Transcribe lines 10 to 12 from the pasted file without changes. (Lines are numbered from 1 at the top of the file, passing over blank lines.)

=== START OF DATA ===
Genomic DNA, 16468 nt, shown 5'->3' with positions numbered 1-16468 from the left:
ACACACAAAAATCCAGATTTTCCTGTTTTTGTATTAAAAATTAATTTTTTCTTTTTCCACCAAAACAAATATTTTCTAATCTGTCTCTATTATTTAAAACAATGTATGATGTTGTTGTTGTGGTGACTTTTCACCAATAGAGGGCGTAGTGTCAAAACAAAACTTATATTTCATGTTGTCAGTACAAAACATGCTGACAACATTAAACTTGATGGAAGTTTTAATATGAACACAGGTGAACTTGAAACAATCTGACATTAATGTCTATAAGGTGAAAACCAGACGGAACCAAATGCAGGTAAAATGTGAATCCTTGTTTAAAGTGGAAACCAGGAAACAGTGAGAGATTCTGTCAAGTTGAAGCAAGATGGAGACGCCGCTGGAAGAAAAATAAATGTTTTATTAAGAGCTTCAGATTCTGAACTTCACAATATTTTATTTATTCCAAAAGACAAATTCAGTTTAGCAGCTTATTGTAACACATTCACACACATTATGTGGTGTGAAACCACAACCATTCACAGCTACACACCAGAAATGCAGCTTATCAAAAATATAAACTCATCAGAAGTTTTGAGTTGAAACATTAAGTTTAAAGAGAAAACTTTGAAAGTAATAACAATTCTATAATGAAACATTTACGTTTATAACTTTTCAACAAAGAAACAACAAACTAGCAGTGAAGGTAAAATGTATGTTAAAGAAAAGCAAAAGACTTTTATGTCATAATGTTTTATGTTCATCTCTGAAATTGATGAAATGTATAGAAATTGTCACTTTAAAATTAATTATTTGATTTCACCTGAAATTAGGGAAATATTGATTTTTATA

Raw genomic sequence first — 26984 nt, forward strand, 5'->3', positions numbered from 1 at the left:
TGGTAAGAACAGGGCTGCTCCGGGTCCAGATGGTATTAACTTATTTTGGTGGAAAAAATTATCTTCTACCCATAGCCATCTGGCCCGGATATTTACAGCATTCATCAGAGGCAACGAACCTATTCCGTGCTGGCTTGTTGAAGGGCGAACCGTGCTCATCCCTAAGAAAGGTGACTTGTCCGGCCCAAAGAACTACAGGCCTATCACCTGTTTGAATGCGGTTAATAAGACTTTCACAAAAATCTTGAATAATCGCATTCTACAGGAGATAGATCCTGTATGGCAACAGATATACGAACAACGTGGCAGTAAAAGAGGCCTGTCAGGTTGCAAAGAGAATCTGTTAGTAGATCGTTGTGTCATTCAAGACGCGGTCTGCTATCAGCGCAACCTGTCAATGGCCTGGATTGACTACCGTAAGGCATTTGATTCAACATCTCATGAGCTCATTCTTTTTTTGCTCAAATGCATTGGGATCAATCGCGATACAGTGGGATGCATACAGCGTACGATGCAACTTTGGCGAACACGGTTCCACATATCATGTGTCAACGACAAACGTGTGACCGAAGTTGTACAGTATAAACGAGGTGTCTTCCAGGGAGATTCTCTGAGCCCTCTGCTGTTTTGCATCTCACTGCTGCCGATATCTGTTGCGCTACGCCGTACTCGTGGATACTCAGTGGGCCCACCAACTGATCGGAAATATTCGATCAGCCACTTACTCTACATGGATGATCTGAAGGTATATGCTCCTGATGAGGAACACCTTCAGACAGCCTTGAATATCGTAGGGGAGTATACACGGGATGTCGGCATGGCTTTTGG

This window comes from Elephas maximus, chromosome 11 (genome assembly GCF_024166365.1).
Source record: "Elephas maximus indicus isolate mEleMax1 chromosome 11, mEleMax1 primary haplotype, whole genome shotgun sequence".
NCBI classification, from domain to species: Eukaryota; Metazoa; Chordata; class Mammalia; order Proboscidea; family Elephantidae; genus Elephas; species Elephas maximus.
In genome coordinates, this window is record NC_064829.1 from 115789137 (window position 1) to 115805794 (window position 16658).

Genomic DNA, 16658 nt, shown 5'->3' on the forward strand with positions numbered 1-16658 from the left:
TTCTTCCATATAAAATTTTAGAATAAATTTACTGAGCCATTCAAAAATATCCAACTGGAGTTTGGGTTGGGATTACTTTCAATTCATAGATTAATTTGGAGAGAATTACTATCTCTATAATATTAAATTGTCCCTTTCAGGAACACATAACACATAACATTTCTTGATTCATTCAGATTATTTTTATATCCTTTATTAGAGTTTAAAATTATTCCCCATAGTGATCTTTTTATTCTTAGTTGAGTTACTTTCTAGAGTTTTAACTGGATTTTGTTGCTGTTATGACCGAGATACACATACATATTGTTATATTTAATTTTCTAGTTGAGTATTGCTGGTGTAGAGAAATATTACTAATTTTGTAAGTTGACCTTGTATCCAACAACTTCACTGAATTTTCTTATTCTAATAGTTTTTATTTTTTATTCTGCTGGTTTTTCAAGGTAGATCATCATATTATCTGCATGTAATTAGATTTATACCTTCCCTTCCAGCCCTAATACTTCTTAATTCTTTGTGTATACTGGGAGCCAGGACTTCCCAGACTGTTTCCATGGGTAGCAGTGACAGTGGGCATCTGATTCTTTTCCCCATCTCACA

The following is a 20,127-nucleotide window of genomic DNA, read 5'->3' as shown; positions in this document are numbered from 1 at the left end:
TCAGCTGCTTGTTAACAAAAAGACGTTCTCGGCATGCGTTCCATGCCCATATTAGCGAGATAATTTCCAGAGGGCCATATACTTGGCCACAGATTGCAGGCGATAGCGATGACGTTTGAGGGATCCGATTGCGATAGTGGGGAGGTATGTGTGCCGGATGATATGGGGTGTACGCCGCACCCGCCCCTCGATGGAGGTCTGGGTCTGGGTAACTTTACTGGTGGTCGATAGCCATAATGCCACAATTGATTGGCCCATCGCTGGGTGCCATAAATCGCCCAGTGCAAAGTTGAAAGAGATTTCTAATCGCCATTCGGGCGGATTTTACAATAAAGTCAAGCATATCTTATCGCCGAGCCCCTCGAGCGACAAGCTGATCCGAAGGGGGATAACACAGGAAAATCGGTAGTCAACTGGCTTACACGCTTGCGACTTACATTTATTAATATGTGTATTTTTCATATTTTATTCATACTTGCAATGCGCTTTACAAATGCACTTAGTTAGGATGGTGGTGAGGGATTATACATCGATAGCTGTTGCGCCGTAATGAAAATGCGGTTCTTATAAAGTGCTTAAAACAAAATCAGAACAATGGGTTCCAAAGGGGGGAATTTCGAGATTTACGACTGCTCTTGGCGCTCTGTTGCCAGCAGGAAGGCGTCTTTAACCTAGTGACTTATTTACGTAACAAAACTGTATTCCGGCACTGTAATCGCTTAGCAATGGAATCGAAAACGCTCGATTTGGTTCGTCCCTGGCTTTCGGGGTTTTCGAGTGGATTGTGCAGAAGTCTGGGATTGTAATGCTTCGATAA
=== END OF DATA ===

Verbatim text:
TTCTTCCATATAAAATTTTAGAATAAATTTACTGAGCCATTCAAAAATATCCAACTGGAGTTTGGGTTGGGATTACTTTCAATTCATAGATTAATTTGGAGAGAATTACTATCTCTATAATATTAAATTGTCCCTTTCAGGAACACATAACACATAACATTTCTTGATTCATTCAGATTATTTTTATATCCTTTATTAGAGTTTAAAATTATTCCCCATAGTGATCTTTTTATTCTTAGTTGAGTTACTTTCTAGAGTTTTAACTGGATTTTGTTGCTGTTATGACCGAGATACACATACATATTGTTATATTTAATTTTCTAGTTGAGTATTGCTGGTGTAGAGAAATATTACTAATTTTGTAAGTTGACCTTGTATCCAACAACTTCACTGAATTTTCTTATTCTAATAGTTTTTATTTTTTATTCTGCTGGTTTTTCAAGGTAGATCATCATATTATCTGCATGTAATTAGATTTATACCTTCCCTTCCAGCCCTAATACTTCTTAATTCTTTGTGTATACTGGGAGCCAGGACTTCCCAGACTGTTTCCATGGGTAGCAGTGACAGTGGGCATCTGATTCTTTTCCCCATCTCACA

The following is a 20,127-nucleotide window of genomic DNA, read 5'->3' as shown; positions in this document are numbered from 1 at the left end:
TCAGCTGCTTGTTAACAAAAAGACGTTCTCGGCATGCGTTCCATGCCCATATTAGCGAGATAATTTCCAGAGGGCCATATACTTGGCCACAGATTGCAGGCGATAGCGATGACGTTTGAGGGATCCGATTGCGATAGTGGGGAGGTATGTGTGCCGGATGATATGGGGTGTACGCCGCACCCGCCCCTCGATGGAGGTCTGGGTCTGGGTAACTTTACTGGTGGTCGATAGCCATAATGCCACAATTGATTGGCCCATCGCTGGGTGCCATAAATCGCCCAGTGCAAAGTTGAAAGAGATTTCTAATCGCCATTCGGGCGGATTTTACAATAAAGTCAAGCATATCTTATCGCCGAGCCCCTCGAGCGACAAGCTGATCCGAAGGGGGATAACACAGGAAAATCGGTAGTCAACTGGCTTACACGCTTGCGACTTACATTTATTAATATGTGTATTTTTCATATTTTATTCATACTTGCAATGCGCTTTACAAATGCACTTAGTTAGGATGGTGGTGAGGGATTATACATCGATAGCTGTTGCGCCGTAATGAAAATGCGGTTCTTATAAAGTGCTTAAAACAAAATCAGAACAATGGGTTCCAAAGGGGGGAATTTCGAGATTTACGACTGCTCTTGGCGCTCTGTTGCCAGCAGGAAGGCGTCTTTAACCTAGTGACTTATTTACGTAACAAAACTGTATTCCGGCACTGTAATCGCTTAGCAATGGAATCGAAAACGCTCGATTTGGTTCGTCCCTGGCTTTCGGGGTTTTCGAGTGGATTGTGCAGAAGTCTGGGATTGTAATGCTTCGATAA